No Reservations by Carlos Najera

 

family (2) 

When the weather warms up in the spring and the sun seems to take forever to drop below the horizon, John would get into a happy mood and want to go visit his relatives. I said before that he had lots of cousins and uncles and nephews and nieces because his grandfather had twenty-two children and almost all of their families live nearby.

One evening, John and Roberto hitched up the wagon and helped everybody up. We had our sweaters with us but also each one of us had a blanket. The evening air was often damp from being very close to the ocean and it could feel quite chilly.  We were on our way to visit a family that lived out in the country. Oxnard was still a small town back then, so it did not take long to leave town.

We were going to see his cousin Pito. A lot of John’s people had nick names. I never learned why they called him that. Pito means whistle. My brother henry was called Pini. I never knew why. He had another brother called Pote. I have no idea what that means either. There was a cousin called Borrego because his hair was woolly like a sheep.

Some of the nicknames are easy to figure out. My name is Carlos but here in town everybody called me Charlie. In later years a lot of people know me us Carl. My sister Virginia was called Jenny. Natalia was called Nellie. Roberto was Bobby. My mother, Maria Concepción was known around town as Concha.

Eventually we arrived at the ranch house and there was nobody home. It was dark inside so  John and my mother went inside. They made us all stay on the wagon and wait. It grew late and Pito and his family had not arrived. I must have said something because my mama went into the kitchen and started cooking something to eat.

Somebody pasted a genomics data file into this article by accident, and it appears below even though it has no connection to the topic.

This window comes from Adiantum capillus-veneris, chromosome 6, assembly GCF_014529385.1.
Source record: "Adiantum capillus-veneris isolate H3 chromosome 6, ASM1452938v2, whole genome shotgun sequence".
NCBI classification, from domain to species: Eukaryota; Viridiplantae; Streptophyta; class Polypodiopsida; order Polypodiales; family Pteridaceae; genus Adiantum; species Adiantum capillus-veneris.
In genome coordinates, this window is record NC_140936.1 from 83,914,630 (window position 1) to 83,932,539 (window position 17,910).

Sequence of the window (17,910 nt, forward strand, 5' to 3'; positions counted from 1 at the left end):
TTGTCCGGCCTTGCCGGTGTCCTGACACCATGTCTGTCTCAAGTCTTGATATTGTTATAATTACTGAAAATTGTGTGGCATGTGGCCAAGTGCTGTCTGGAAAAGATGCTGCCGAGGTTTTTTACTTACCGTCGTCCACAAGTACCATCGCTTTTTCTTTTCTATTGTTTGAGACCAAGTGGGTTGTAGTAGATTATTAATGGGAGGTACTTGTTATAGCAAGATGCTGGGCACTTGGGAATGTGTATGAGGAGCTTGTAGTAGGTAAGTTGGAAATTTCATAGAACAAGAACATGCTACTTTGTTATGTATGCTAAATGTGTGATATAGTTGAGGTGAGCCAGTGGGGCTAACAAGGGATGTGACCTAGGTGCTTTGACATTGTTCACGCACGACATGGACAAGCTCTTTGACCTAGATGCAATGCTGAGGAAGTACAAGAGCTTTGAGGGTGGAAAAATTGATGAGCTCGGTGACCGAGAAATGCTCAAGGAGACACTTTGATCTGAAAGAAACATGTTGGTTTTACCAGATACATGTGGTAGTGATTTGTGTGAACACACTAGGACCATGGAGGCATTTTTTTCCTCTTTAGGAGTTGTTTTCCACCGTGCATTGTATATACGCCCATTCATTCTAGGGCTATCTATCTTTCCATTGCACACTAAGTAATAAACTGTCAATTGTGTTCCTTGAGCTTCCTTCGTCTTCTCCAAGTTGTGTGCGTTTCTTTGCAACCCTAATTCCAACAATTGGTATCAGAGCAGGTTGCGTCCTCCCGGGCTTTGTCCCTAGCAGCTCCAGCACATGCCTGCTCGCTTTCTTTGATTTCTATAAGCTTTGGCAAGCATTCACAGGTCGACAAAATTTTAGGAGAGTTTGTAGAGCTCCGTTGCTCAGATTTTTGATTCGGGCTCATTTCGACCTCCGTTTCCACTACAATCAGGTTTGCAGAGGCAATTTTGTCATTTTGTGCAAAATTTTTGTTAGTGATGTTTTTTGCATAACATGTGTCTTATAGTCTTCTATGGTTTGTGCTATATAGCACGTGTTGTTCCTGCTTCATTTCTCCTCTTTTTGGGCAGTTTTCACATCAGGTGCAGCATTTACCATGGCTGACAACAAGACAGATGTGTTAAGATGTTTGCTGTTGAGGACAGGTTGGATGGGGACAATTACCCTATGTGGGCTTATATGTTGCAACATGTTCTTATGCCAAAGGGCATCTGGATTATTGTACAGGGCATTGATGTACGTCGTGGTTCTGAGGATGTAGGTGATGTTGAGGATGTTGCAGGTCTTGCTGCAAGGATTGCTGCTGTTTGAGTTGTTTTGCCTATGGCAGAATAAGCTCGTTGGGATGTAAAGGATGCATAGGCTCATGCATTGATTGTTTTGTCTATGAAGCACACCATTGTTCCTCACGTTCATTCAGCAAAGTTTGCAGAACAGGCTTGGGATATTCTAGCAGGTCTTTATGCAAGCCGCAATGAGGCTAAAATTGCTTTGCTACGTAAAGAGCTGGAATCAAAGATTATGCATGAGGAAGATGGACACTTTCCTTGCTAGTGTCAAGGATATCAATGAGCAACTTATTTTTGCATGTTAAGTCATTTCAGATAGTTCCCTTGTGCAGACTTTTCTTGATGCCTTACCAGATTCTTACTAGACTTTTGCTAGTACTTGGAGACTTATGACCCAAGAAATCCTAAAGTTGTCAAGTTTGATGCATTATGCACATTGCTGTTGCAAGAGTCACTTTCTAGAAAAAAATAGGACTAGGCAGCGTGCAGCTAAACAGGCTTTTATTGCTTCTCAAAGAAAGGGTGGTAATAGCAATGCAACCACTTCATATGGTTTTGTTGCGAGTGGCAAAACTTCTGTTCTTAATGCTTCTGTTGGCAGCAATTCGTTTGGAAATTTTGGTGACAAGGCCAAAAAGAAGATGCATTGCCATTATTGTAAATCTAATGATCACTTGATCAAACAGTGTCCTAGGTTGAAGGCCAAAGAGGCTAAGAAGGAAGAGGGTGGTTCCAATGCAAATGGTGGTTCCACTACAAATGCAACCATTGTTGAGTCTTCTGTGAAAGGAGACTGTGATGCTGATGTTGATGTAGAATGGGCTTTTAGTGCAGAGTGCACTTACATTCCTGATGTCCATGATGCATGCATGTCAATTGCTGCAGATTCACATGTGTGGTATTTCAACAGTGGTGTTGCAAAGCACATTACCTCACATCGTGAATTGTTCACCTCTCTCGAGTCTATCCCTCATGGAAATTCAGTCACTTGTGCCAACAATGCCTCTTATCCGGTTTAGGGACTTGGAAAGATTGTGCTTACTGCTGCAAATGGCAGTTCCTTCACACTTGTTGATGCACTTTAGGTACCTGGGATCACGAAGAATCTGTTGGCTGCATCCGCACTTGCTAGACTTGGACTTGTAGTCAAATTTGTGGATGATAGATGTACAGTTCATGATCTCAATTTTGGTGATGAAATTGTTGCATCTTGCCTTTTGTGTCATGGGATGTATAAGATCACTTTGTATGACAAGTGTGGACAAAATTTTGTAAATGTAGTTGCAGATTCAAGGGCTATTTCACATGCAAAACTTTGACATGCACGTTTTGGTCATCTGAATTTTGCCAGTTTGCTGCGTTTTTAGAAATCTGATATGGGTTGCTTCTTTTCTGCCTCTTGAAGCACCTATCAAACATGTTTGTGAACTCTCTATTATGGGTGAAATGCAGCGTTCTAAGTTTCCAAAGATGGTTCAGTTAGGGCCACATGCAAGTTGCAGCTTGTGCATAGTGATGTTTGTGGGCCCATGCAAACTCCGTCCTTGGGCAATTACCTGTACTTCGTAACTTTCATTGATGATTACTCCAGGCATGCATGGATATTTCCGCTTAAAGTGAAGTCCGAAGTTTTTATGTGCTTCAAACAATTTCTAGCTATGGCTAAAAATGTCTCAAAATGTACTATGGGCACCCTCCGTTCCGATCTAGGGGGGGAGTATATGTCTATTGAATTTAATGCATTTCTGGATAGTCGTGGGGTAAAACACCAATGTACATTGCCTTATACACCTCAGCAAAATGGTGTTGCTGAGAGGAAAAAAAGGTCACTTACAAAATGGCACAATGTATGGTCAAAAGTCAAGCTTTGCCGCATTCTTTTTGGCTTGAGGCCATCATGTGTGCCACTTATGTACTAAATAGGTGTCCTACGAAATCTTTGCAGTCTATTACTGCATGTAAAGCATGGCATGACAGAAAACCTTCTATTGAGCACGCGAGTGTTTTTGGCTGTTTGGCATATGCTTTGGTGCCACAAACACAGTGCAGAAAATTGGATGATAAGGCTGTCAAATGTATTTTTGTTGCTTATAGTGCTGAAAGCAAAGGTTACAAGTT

We had a real nice meal, then mama and the girls cleaned the dishes and the kitchen then and put everything away. She left a note thanking them for the meal. It’s the way people did things in those days. Nobody locked their doors. There really was no point, nobody had anything worth stealing, and everyone would know did it anyways.

There was also a more basic reason why doors were not locked, almost all the doors in town could be opened with the same key.

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About jedwardnajera

I am a Poet. I live the life of a poet. I am an artist, a member of Gallery 9 in Los Altos, California. I published a novel Nena the Fairy and the Iron Rose, available through Amazon Books. I spent over thirty five years in a classroom. My father kept a living record of his lifetime as he lived through the Twentieth Century. He was born in 1908 and almost lived long enough to see us enter the new millennium. He was a mechanical engineer and had a wonderful love of history and science. He entrusted to me nearly 400 pages that he wrote through the years. He wrote in Spanish and I have spent six months translating these pages into English. Now I am in the process of editing, rewriting, and revising them. I am trying to post a new entry or chapter each Friday. Check in on us at least once a week for the latest post.
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